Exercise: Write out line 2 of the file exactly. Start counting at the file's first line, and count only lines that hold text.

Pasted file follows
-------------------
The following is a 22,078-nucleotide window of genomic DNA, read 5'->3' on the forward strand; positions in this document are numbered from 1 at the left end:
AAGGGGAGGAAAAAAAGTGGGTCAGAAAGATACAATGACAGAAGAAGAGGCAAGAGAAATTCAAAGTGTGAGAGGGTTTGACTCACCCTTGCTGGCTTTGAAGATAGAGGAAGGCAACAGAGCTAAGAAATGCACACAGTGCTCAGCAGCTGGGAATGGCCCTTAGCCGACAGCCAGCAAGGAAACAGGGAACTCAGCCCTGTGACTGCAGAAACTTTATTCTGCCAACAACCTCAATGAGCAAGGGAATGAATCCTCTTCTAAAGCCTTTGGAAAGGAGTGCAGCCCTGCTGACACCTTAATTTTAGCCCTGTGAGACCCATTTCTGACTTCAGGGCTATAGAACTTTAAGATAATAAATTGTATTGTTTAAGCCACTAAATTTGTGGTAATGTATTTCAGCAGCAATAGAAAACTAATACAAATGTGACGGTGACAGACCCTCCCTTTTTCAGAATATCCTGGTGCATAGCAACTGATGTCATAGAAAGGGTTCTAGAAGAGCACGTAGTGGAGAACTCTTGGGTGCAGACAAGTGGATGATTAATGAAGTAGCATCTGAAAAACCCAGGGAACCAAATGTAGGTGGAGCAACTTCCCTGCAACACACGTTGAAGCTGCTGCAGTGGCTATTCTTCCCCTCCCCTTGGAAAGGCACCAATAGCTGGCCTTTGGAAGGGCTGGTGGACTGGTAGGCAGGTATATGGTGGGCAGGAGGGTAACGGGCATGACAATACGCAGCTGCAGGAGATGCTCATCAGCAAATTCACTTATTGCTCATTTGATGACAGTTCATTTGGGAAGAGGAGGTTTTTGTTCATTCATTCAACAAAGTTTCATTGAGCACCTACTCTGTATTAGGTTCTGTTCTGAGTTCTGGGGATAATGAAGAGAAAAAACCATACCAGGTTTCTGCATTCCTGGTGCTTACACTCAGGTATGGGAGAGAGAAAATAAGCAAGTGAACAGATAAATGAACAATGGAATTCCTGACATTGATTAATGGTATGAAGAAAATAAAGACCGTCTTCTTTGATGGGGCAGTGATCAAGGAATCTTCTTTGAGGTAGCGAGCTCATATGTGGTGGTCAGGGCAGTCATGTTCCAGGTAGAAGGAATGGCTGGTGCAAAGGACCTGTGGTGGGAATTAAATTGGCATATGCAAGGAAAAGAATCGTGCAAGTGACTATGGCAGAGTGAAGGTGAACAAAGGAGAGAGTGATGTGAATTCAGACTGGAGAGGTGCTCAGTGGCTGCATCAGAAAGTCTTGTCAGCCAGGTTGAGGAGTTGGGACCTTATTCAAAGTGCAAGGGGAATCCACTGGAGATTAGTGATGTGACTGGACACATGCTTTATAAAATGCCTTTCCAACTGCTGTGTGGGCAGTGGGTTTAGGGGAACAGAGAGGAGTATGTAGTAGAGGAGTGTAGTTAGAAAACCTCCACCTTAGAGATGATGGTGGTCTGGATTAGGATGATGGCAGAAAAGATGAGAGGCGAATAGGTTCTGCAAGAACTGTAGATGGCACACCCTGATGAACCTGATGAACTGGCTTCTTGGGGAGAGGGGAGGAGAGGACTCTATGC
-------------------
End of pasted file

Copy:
AAGGGGAGGAAAAAAAGTGGGTCAGAAAGATACAATGACAGAAGAAGAGGCAAGAGAAATTCAAAGTGTGAGAGGGTTTGACTCACCCTTGCTGGCTTTGAAGATAGAGGAAGGCAACAGAGCTAAGAAATGCACACAGTGCTCAGCAGCTGGGAATGGCCCTTAGCCGACAGCCAGCAAGGAAACAGGGAACTCAGCCCTGTGACTGCAGAAACTTTATTCTGCCAACAACCTCAATGAGCAAGGGAATGAATCCTCTTCTAAAGCCTTTGGAAAGGAGTGCAGCCCTGCTGACACCTTAATTTTAGCCCTGTGAGACCCATTTCTGACTTCAGGGCTATAGAACTTTAAGATAATAAATTGTATTGTTTAAGCCACTAAATTTGTGGTAATGTATTTCAGCAGCAATAGAAAACTAATACAAATGTGACGGTGACAGACCCTCCCTTTTTCAGAATATCCTGGTGCATAGCAACTGATGTCATAGAAAGGGTTCTAGAAGAGCACGTAGTGGAGAACTCTTGGGTGCAGACAAGTGGATGATTAATGAAGTAGCATCTGAAAAACCCAGGGAACCAAATGTAGGTGGAGCAACTTCCCTGCAACACACGTTGAAGCTGCTGCAGTGGCTATTCTTCCCCTCCCCTTGGAAAGGCACCAATAGCTGGCCTTTGGAAGGGCTGGTGGACTGGTAGGCAGGTATATGGTGGGCAGGAGGGTAACGGGCATGACAATACGCAGCTGCAGGAGATGCTCATCAGCAAATTCACTTATTGCTCATTTGATGACAGTTCATTTGGGAAGAGGAGGTTTTTGTTCATTCATTCAACAAAGTTTCATTGAGCACCTACTCTGTATTAGGTTCTGTTCTGAGTTCTGGGGATAATGAAGAGAAAAAACCATACCAGGTTTCTGCATTCCTGGTGCTTACACTCAGGTATGGGAGAGAGAAAATAAGCAAGTGAACAGATAAATGAACAATGGAATTCCTGACATTGATTAATGGTATGAAGAAAATAAAGACCGTCTTCTTTGATGGGGCAGTGATCAAGGAATCTTCTTTGAGGTAGCGAGCTCATATGTGGTGGTCAGGGCAGTCATGTTCCAGGTAGAAGGAATGGCTGGTGCAAAGGACCTGTGGTGGGAATTAAATTGGCATATGCAAGGAAAAGAATCGTGCAAGTGACTATGGCAGAGTGAAGGTGAACAAAGGAGAGAGTGATGTGAATTCAGACTGGAGAGGTGCTCAGTGGCTGCATCAGAAAGTCTTGTCAGCCAGGTTGAGGAGTTGGGACCTTATTCAAAGTGCAAGGGGAATCCACTGGAGATTAGTGATGTGACTGGACACATGCTTTATAAAATGCCTTTCCAACTGCTGTGTGGGCAGTGGGTTTAGGGGAACAGAGAGGAGTATGTAGTAGAGGAGTGTAGTTAGAAAACCTCCACCTTAGAGATGATGGTGGTCTGGATTAGGATGATGGCAGAAAAGATGAGAGGCGAATAGGTTCTGCAAGAACTGTAGATGGCACACCCTGATGAACCTGATGAACTGGCTTCTTGGGGAGAGGGGAGGAGAGGACTCTATGC